You can never go wrong when you turn up for the interview 15 minutes early. It shows you are dedicated, interested and willing. You are telling them you want that job.

6.) Observation starts from the Receptionist

Never underestimate the Receptionist. The Receptionist usually handles many things for the Manager / Boss. First impressions count, they will be informing the boss that you have arrived and without you realising, they will be watching.

  • Try and keep your bad habits under control, leave your mobile phone switched off and left in your pocket / bag
  • No biting your nails
  • Checking yourmake-up
  • Read through your notes – you should have prepared yourself before the interview

In fact, anyone in the company you should be making a good first impression with – hold the door open for someone. Smile and say hello. They could be your next colleagues….

7.) Question everything

To ask or not to ask…that is the question.

Yes – always ask questions. Interviewers expect lots of questions, by doing this they know that you are generally interested in the Company and role. Although don’t ask what the benefits are, until at least the offer stage – you can negotiate then if necessary.

The best type of questions to ask, are the ones that really get them thinking. You are after all qualifying them too – you don’t want to work for someone you don’t know everything about, would you? This makes them remember you over other candidates, and maybe get you hired.

  • What are your plans for growth in the next 3 years?
  • What type of training do you provide your staff?
  • Can you tell me about the team I’ll be working with?

8.) There might be more than one interview

For most companies, there will more than likely be two or more interviews (especially in larger companies). With smaller companies they could give you the job on the spot, or after your first interview.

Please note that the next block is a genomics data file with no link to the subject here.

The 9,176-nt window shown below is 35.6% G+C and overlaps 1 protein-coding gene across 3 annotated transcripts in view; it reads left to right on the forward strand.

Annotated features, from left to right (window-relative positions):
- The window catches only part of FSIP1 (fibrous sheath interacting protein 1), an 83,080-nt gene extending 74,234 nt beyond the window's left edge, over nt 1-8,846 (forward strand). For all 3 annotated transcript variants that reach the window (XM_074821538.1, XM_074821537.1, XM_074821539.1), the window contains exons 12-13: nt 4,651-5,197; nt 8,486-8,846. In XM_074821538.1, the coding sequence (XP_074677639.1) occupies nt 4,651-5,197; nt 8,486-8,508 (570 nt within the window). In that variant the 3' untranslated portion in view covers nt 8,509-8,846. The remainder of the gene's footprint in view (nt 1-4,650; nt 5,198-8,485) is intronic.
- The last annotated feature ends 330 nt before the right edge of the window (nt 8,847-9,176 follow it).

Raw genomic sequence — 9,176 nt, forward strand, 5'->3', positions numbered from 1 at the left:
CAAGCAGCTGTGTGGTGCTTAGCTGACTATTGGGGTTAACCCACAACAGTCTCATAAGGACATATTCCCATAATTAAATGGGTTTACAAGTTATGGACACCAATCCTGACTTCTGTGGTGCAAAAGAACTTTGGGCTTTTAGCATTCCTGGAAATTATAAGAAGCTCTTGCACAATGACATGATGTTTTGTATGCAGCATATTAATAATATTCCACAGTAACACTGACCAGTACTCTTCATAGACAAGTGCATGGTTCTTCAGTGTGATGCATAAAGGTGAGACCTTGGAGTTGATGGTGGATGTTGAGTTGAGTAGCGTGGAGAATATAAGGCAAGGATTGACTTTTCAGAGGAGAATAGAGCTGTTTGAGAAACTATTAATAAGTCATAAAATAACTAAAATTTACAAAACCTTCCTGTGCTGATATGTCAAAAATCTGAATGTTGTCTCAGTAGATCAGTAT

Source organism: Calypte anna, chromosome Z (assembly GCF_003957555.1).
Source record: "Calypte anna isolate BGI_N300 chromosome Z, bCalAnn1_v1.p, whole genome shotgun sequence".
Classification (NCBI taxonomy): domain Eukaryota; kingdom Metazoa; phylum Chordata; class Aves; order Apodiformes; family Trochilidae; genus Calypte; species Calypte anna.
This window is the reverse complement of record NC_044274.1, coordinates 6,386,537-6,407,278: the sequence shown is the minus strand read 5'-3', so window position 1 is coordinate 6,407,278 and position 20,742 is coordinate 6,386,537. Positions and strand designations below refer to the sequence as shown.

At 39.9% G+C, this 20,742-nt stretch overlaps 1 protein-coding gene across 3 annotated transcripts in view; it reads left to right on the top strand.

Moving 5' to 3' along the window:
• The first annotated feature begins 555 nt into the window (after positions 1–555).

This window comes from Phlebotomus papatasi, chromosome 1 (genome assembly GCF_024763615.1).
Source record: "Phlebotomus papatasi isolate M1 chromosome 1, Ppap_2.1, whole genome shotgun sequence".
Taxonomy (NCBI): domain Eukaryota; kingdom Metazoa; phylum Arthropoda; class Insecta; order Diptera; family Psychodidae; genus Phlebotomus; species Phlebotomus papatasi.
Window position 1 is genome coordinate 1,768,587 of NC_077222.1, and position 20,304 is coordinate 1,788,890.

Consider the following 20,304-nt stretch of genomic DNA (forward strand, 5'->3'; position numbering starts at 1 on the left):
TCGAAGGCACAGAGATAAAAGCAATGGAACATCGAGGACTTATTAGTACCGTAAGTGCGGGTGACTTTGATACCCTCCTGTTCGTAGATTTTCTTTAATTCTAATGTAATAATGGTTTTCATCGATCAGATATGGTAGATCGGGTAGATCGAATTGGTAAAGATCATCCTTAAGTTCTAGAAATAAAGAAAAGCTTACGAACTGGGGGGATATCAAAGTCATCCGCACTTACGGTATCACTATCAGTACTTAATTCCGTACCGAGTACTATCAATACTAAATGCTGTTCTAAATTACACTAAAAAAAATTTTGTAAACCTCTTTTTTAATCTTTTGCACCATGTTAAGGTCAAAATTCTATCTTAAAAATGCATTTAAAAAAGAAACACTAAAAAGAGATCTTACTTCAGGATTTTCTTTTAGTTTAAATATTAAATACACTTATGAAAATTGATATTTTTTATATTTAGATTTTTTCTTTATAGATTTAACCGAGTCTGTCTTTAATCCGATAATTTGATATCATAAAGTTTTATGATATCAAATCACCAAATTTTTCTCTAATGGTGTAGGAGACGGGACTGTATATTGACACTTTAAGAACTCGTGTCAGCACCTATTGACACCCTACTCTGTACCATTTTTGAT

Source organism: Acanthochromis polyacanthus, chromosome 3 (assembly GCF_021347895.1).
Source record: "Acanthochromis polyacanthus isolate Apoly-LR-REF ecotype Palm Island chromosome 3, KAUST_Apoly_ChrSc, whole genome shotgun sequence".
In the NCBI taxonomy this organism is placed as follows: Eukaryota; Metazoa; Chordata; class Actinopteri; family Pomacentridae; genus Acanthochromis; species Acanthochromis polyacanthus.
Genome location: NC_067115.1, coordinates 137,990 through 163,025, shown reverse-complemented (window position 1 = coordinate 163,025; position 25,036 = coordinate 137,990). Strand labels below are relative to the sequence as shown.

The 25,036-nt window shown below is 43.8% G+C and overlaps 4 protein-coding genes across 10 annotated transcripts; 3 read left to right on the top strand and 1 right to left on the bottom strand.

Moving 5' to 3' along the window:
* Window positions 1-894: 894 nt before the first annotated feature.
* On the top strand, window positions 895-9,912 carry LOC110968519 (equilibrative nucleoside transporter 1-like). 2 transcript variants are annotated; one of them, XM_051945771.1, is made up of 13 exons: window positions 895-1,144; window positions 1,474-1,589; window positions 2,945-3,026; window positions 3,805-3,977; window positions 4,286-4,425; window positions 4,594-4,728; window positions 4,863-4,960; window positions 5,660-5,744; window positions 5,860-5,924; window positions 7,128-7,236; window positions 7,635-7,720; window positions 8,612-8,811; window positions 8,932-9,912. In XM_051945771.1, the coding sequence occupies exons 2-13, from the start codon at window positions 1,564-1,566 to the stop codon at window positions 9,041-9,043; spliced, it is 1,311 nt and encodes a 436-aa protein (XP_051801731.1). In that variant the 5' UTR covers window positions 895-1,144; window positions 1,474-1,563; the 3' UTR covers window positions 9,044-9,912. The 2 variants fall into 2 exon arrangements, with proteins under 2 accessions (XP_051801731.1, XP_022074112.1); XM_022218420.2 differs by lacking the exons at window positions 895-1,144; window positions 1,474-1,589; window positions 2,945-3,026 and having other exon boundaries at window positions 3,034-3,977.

If you get invited back for a second / third stage – they like you. They see something in you; otherwise they wouldn’t have called you back. However, in second stage interviews, there could be a different person interviewing you. They could be your future boss, they could be the owner of the company – you still need to make a good impression.

Typically – if they are really interested in you – they will show you around the office and introduce you do each department. (Don’t get over confident though) This is a really good sign, so be sure to shake hands, smile and be friendly. These are your potential colleagues; you will be spending 40 hours a week with them!

Again remember you are still making your mind up on the company, is this the company I want to work for?

9.) Close the Interviewer

After the interview, if you are really keen and want to know if you are being put forward to the next stage, or if you are going to get hired. Then close the interviewer.

  • Thank you for your time, what is the next step?
  • When are you looking to make decision?
  • How do I compare with other people you have seen?

Remember, if you don’t ask you won’t know!

10.) Conclusion

To conclude, you might get hired, you might not. Don’t be disheartened, you won’t get every job you apply for. Not getting hired from a couple of job interviews is just a hurdle you are jumping over; it will only make you improve for your next interview. Learn from your mistakes and your strengths.

Smile, be confident and wow the interviewer. And lastly, GOOD LUCK!